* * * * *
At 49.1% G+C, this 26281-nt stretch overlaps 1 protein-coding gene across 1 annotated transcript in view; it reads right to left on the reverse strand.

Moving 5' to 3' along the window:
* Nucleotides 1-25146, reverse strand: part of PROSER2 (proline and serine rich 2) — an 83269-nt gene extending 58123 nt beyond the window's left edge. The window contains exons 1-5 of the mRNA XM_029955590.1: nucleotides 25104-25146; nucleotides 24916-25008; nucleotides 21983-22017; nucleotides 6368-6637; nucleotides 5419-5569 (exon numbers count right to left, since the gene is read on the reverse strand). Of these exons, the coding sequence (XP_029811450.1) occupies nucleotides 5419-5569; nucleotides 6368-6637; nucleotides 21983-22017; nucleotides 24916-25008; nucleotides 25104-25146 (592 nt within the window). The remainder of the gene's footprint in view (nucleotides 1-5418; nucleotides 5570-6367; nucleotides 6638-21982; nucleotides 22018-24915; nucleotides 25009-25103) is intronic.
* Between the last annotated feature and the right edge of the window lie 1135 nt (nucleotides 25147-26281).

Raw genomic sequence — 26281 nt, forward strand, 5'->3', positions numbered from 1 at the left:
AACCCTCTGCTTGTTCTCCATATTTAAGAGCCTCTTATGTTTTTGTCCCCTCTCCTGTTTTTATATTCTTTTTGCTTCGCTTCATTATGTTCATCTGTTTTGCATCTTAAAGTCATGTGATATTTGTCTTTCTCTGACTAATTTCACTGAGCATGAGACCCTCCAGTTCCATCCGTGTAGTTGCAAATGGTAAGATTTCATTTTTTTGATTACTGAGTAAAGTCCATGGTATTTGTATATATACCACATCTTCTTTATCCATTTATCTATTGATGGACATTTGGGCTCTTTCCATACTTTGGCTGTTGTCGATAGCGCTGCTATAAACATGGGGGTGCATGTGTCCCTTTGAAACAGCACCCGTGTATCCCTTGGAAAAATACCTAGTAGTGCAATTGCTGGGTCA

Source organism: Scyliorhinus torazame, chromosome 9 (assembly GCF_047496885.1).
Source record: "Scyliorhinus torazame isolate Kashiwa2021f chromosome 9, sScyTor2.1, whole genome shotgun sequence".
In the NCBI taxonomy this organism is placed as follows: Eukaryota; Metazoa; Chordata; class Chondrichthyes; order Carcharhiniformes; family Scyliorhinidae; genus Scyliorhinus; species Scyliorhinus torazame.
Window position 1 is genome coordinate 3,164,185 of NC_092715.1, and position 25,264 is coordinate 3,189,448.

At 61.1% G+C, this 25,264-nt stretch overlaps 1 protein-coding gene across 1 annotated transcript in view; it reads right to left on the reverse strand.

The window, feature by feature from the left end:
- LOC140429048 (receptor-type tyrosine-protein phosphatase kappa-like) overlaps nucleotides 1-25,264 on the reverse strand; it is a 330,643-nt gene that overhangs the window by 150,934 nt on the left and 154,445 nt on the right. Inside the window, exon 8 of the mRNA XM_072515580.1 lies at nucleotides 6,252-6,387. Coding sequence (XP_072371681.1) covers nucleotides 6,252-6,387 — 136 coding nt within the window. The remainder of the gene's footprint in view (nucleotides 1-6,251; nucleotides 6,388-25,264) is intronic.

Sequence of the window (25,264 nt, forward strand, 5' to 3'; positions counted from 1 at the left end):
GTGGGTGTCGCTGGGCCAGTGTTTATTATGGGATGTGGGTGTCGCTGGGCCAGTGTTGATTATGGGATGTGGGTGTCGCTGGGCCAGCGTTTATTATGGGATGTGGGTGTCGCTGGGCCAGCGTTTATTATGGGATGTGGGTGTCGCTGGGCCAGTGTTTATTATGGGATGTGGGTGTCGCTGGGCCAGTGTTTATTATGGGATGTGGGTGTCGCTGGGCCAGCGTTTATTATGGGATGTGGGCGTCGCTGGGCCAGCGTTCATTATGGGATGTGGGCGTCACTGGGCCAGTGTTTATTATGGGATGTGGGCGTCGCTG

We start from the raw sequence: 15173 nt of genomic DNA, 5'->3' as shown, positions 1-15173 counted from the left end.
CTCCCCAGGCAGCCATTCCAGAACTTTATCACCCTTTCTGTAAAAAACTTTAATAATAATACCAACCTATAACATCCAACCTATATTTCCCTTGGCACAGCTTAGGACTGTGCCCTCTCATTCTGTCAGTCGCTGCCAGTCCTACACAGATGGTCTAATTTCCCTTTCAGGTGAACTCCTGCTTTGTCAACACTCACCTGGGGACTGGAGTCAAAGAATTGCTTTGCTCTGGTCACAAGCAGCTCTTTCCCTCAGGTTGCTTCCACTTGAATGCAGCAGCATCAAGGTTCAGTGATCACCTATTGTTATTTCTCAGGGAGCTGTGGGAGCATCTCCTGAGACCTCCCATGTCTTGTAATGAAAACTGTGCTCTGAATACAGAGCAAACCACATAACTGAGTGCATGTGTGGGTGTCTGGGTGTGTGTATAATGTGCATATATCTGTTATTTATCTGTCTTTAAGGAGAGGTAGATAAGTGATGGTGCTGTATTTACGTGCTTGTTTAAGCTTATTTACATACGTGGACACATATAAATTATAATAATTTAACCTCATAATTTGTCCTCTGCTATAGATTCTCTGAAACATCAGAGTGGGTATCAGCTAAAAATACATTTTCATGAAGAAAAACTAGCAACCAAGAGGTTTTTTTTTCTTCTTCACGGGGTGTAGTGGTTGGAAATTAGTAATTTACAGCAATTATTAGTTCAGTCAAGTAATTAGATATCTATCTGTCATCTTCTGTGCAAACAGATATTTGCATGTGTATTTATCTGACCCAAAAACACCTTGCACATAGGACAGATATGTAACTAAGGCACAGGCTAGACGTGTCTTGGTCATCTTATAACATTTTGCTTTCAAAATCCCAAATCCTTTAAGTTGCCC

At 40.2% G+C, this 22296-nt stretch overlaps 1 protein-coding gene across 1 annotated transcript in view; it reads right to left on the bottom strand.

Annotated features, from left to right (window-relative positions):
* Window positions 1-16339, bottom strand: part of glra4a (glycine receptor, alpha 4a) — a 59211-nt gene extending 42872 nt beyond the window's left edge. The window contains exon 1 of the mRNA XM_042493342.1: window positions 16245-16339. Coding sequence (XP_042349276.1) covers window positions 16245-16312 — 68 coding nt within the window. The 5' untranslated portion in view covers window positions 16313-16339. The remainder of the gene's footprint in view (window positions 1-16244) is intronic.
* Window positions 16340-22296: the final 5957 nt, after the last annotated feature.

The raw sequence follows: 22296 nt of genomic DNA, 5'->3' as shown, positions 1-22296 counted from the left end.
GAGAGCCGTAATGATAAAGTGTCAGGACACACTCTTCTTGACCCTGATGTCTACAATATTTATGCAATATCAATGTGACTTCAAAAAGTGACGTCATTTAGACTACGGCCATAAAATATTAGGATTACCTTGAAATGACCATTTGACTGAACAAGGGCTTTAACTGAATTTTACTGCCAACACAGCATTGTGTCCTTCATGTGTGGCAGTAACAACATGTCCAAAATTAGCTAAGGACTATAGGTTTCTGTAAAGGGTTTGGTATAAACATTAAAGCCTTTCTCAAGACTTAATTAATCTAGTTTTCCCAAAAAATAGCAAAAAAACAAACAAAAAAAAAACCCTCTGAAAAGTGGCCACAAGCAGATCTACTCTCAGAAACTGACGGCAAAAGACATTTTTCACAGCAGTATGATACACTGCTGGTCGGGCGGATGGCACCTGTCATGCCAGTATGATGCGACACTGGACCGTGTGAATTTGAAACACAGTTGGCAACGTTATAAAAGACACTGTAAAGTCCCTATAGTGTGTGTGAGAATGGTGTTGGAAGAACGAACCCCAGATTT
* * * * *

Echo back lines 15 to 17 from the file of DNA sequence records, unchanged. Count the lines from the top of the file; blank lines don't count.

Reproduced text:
GTGGGTGTCGCTGGGCCAGTGTTTATTATGGGATGTGGGTGTCGCTGGGCCAGTGTTGATTATGGGATGTGGGTGTCGCTGGGCCAGCGTTTATTATGGGATGTGGGTGTCGCTGGGCCAGCGTTTATTATGGGATGTGGGTGTCGCTGGGCCAGTGTTTATTATGGGATGTGGGTGTCGCTGGGCCAGTGTTTATTATGGGATGTGGGTGTCGCTGGGCCAGCGTTTATTATGGGATGTGGGCGTCGCTGGGCCAGCGTTCATTATGGGATGTGGGCGTCACTGGGCCAGTGTTTATTATGGGATGTGGGCGTCGCTG

We start from the raw sequence: 15173 nt of genomic DNA, 5'->3' as shown, positions 1-15173 counted from the left end.
CTCCCCAGGCAGCCATTCCAGAACTTTATCACCCTTTCTGTAAAAAACTTTAATAATAATACCAACCTATAACATCCAACCTATATTTCCCTTGGCACAGCTTAGGACTGTGCCCTCTCATTCTGTCAGTCGCTGCCAGTCCTACACAGATGGTCTAATTTCCCTTTCAGGTGAACTCCTGCTTTGTCAACACTCACCTGGGGACTGGAGTCAAAGAATTGCTTTGCTCTGGTCACAAGCAGCTCTTTCCCTCAGGTTGCTTCCACTTGAATGCAGCAGCATCAAGGTTCAGTGATCACCTATTGTTATTTCTCAGGGAGCTGTGGGAGCATCTCCTGAGACCTCCCATGTCTTGTAATGAAAACTGTGCTCTGAATACAGAGCAAACCACATAACTGAGTGCATGTGTGGGTGTCTGGGTGTGTGTATAATGTGCATATATCTGTTATTTATCTGTCTTTAAGGAGAGGTAGATAAGTGATGGTGCTGTATTTACGTGCTTGTTTAAGCTTATTTACATACGTGGACACATATAAATTATAATAATTTAACCTCATAATTTGTCCTCTGCTATAGATTCTCTGAAACATCAGAGTGGGTATCAGCTAAAAATACATTTTCATGAAGAAAAACTAGCAACCAAGAGGTTTTTTTTTCTTCTTCACGGGGTGTAGTGGTTGGAAATTAGTAATTTACAGCAATTATTAGTTCAGTCAAGTAATTAGATATCTATCTGTCATCTTCTGTGCAAACAGATATTTGCATGTGTATTTATCTGACCCAAAAACACCTTGCACATAGGACAGATATGTAACTAAGGCACAGGCTAGACGTGTCTTGGTCATCTTATAACATTTTGCTTTCAAAATCCCAAATCCTTTAAGTTGCCC